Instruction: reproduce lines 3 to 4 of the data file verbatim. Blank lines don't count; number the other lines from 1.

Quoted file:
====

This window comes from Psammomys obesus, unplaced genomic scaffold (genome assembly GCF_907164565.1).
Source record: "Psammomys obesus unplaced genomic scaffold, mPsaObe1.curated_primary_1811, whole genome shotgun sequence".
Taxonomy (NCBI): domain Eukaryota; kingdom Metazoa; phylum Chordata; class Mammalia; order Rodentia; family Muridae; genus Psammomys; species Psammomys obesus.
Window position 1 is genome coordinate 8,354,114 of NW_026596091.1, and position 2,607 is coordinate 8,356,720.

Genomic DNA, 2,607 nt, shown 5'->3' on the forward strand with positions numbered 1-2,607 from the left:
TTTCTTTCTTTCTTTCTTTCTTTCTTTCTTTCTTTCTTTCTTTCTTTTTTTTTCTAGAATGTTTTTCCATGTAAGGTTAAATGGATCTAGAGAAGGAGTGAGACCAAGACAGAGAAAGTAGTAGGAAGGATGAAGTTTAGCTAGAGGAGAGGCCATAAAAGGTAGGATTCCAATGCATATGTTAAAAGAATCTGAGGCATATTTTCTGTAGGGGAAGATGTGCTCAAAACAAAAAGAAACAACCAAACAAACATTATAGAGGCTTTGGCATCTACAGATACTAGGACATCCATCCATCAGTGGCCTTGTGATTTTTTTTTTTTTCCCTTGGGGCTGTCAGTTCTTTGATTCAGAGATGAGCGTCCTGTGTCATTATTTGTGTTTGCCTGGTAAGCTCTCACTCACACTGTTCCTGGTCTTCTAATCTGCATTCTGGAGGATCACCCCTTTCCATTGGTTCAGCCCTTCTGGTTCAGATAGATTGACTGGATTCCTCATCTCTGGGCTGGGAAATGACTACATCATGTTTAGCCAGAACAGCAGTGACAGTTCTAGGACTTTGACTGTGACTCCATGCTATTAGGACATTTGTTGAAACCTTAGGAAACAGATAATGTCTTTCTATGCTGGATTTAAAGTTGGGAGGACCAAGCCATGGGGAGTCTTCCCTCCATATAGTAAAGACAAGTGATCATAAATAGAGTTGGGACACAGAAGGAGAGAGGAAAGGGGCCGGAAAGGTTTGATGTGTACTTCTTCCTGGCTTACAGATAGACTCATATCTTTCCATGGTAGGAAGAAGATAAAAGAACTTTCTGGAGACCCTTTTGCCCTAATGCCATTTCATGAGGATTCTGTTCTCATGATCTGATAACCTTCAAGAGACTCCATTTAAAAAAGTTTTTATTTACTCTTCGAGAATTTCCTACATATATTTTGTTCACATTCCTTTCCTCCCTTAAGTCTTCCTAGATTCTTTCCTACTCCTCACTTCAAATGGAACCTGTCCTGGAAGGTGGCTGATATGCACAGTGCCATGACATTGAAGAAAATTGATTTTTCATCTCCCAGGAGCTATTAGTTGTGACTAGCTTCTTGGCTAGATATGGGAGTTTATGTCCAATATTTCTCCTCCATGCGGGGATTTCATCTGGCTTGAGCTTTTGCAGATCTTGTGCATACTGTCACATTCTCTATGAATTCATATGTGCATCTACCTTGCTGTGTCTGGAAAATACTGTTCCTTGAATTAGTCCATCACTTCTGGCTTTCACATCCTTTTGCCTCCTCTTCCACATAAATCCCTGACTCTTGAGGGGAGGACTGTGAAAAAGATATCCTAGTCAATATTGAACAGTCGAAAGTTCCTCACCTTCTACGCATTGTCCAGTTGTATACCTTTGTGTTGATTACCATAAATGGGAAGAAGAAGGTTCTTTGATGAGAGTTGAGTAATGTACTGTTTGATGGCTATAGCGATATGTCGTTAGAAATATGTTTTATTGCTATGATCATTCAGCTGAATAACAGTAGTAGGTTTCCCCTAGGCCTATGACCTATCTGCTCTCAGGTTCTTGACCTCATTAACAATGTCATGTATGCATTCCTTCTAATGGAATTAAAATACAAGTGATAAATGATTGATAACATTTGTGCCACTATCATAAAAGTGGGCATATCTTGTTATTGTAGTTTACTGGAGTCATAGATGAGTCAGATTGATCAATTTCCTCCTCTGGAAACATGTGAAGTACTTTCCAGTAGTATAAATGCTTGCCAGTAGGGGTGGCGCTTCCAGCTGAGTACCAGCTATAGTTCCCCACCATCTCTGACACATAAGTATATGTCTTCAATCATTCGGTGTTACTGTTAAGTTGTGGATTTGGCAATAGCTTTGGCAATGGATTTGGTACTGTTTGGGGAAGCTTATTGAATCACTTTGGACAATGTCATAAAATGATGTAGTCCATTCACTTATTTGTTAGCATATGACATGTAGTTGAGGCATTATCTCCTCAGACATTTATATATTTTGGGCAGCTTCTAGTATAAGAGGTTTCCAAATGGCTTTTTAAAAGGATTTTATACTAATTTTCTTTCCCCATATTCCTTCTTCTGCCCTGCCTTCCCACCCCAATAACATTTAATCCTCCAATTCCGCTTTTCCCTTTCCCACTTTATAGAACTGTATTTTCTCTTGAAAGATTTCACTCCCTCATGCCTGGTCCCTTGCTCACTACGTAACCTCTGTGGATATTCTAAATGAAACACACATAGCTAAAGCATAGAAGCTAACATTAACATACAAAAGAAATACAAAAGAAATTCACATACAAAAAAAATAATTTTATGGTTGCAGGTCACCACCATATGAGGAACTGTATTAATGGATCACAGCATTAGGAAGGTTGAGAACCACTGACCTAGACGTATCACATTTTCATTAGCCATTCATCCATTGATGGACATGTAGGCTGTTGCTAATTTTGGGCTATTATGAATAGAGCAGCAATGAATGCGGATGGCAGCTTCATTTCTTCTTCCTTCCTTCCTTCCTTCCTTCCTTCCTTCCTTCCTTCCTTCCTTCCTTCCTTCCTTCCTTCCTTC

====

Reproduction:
Taxonomy (NCBI): domain Eukaryota; kingdom Metazoa; phylum Chordata; class Mammalia; order Rodentia; family Muridae; genus Psammomys; species Psammomys obesus.
Window position 1 is genome coordinate 8,354,114 of NW_026596091.1, and position 2,607 is coordinate 8,356,720.